Is there a more exhilarating sound to a concert-goer’s ears than Diana Ross wailing the opening notes to her signature hit “I’m Coming Out” from somewhere far off-stage? The 1980 hit and unofficial gay anthem has been a staple at Ross’s concerts since its debut, most frequently serving as her opener as she races through the audience, futzing with her always-gargantuan wrap, and singing. It’s a gambit that perfectly encapsulates the legendary performer’s appeal—it is both extravagant and intimate, the gesture of a true diva who still wants to be close to her fans.
Ross, who returned to Philadelphia last night after a 10-year absence, has not changed her M.O. The signature horn blasts of “I’m Coming Out” and Ross’s reedy voice shot out across the twilight before she’d set foot on the stage of the Mann Center. As part of the “In The Name of Love Tour,” the 70-minute Wednesday night concert was a reliable trip down memory lane, revisiting a surfeit of the former Supreme’s hits from the ’60s and ’70s. Indeed, the 34-year-old show opener was the most current of Ross’ hits to be performed.
Not that the diverse, older-leaning crowd seemed to mind. They leapt to their feet for “I’m Coming Out,” and then comfortably settled back down for the rest of the show. This was a nostalgia show in many ways, and the vibe was markedly relaxed. While some danced in the aisles or in their seats, most stayed seated, occasionally cheering, clapping or performing girl-group hand choreography. Even the sometimes energetic star had a laconic air about her as she ambled about the stage, fanning herself, like a heiress wandering her mansion, absent-mindedly admiring the wainscoting after a leisurely brunch.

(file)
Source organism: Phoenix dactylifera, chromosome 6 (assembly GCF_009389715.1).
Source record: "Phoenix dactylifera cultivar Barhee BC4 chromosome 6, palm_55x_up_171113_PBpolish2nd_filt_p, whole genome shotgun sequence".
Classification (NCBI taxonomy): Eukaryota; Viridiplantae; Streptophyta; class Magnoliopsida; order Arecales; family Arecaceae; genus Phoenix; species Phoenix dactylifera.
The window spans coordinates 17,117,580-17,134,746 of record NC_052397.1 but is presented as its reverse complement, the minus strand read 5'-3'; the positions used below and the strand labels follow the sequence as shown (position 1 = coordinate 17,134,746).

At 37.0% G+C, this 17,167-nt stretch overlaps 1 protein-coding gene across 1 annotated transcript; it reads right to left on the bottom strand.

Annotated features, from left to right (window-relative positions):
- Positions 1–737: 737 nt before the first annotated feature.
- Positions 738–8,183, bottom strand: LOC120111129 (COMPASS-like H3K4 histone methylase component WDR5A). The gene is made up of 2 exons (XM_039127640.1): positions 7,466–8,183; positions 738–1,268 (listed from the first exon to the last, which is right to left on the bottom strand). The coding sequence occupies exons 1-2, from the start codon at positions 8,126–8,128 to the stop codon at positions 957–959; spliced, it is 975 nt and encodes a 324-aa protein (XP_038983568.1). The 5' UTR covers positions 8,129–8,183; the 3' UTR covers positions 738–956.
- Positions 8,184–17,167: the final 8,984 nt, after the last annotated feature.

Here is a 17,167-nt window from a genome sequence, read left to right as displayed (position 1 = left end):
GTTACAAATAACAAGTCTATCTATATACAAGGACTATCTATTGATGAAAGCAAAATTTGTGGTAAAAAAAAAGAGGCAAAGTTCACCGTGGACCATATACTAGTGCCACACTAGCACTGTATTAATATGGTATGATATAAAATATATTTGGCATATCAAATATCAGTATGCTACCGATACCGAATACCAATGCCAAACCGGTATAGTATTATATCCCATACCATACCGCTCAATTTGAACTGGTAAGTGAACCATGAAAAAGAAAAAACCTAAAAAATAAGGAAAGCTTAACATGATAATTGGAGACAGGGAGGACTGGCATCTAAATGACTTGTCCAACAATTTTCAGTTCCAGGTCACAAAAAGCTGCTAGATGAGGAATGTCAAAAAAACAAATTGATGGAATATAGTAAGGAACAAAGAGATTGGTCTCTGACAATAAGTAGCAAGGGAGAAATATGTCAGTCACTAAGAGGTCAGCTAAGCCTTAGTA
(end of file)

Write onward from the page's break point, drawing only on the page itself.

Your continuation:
But Diana Ross has never really been in a rush. Since her days with the Supremes, one of her signature moves has been a blithe shrug, as if to say “You can’t hurry love, and you can’t hurry me.” Her perma-petite frame commands attention despite its demure reserve.
She’s an unlikely icon. Her light voice isn’t gospel-trained like contemporaries Aretha Franklin and Patti LaBelle; she’s not physically imposing; she doesn’t dance (and please don’t ask). And yet, she is the original diva. Her relationship with Motown founder Berry Gordy and split with the Supremes captured the public imagination enough to produce Dreamgirls. She’s only appeared in three films, but has an Oscar nomination for one (Lady Sings the Blues), single-handedly designed the trend-setting costumes of another (Mahogany), and wore silver heels and flushed a witch down a toilet in the third (The Wiz.) She has dabbled successfully in televison, and even introduced the world to Michael Jackson. Since the '80s she’s been encased in a cascade of hair, sequined shrouds, and over-sized wraps. Anything today’s modern divas are doing, Diana did it first. With a shrug.
And she’s still got it! The 70-year-old’s voice was as clear and pure as on her recordings, even though she had to battle a muffled sound system at The Mann. In just over an hour, she powered through 20 of her greatest hits and five extravagant costumes without appearing to break a sweat.